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WeGov

Surveillance in the Overlooked Corners of Africa

BY Jessica McKenzie | Tuesday, March 4 2014

Screenshot of Appelbaum and Marques

In the video below, filmed during the Oslo Freedom Forum in May 2013, Jacob Appelbaum breaks it to Rafael Marques, an Angolan investigative journalist and anti-corruption activist, that his laptop is being surveilled through a crude backdoor in spite of the fact that he is using Tor. He opens up a file where they can see all the images that have been stored and are waiting to be collected by the hackers. Appelbaum tells an understandably concerned Marques: “Every computer that's targeted is compromisable,”

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First POST: Launch Codes

BY Micah L. Sifry | Tuesday, March 4 2014

The latest on the Crimea crisis; Sen. Al Franken casts doubt on the Comcast-Time Warner merger; Vice, Brookings and GovLab all have new launches; and much, much more. Read More

First POST: The Internet Is...

BY Micah L. Sifry | Wednesday, February 26 2014

Just how bad is the Internet's future?; Why Marc Andreessen is bullish about the future of news; how one upstart gubernatorial candidate is innovating online; and much, much more. Read More

WeGov

Telegram: Viable WhatsApp Alternative from Russia, But Still Questionably Secure

BY Jessica McKenzie | Wednesday, February 26 2014

Telegram (U.S. National Archives/Wikipedia)

After Facebook bought the messaging application WhatsApp on February 19 for a whopping $19 billion dollars, the messaging app Telegram, a product of the “Russian Zuckerberg” Pavel Durov, surged in popularity.

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WeGov

Making "NSA-Proof" Social Networking Mainstream

BY Carola Frediani | Tuesday, February 18 2014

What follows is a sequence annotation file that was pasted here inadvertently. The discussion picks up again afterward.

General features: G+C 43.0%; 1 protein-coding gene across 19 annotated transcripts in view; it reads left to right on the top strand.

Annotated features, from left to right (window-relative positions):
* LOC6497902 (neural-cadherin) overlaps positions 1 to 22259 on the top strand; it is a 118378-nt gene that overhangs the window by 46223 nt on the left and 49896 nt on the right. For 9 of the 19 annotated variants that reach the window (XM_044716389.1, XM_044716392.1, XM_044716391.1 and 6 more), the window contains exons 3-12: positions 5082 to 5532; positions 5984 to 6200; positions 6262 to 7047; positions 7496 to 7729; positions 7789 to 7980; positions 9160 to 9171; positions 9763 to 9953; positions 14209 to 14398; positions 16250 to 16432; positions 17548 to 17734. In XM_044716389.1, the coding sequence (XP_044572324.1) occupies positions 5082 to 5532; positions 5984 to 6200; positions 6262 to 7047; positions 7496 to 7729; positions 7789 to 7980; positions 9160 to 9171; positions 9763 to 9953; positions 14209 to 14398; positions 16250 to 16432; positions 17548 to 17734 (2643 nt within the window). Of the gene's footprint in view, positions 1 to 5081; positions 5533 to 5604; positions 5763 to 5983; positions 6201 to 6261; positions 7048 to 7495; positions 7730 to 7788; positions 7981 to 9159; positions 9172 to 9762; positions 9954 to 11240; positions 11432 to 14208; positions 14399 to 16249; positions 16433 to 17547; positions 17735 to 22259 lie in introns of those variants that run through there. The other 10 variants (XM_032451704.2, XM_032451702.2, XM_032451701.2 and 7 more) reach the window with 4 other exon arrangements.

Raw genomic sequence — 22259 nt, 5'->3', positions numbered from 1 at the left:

Even Internet Grandma Can Use It? (credit: KnowYourMeme)

Webmail services like Yahoo and Google and social networks like Facebook and Twitter are convenient and efficient platforms, as well as easy to use, but they collect massive amounts of user data that can facilitate intelligence spying and other types of snooping. Meanwhile, securer methods of communication are often cumbersome and overly technical for the average user who would like to send an email without having to download and set up various software. Yet after Edward Snowden’s leaks, an increasing demand for securer alternatives has led to the development of anti-surveillance products with an eye towards being user friendly. Read More

First POST: Fingerprints and Fire Insurance

BY Micah L. Sifry | Tuesday, February 18 2014

How the NSA and GCHQ targeted WikiLeaks, Anonymous and Pirate Bay; why collecting Americans' phone metadata is just like fingerprinting and buying fire insurance; how the paper lobby is hoping to keep the government from going online; and much, much more. Read More

The Server Fights Back: Calyx Foundation Bakes in Security With Experiment

BY Sam Roudman | Thursday, February 13 2014

Nick Merrill of the Calyx Institute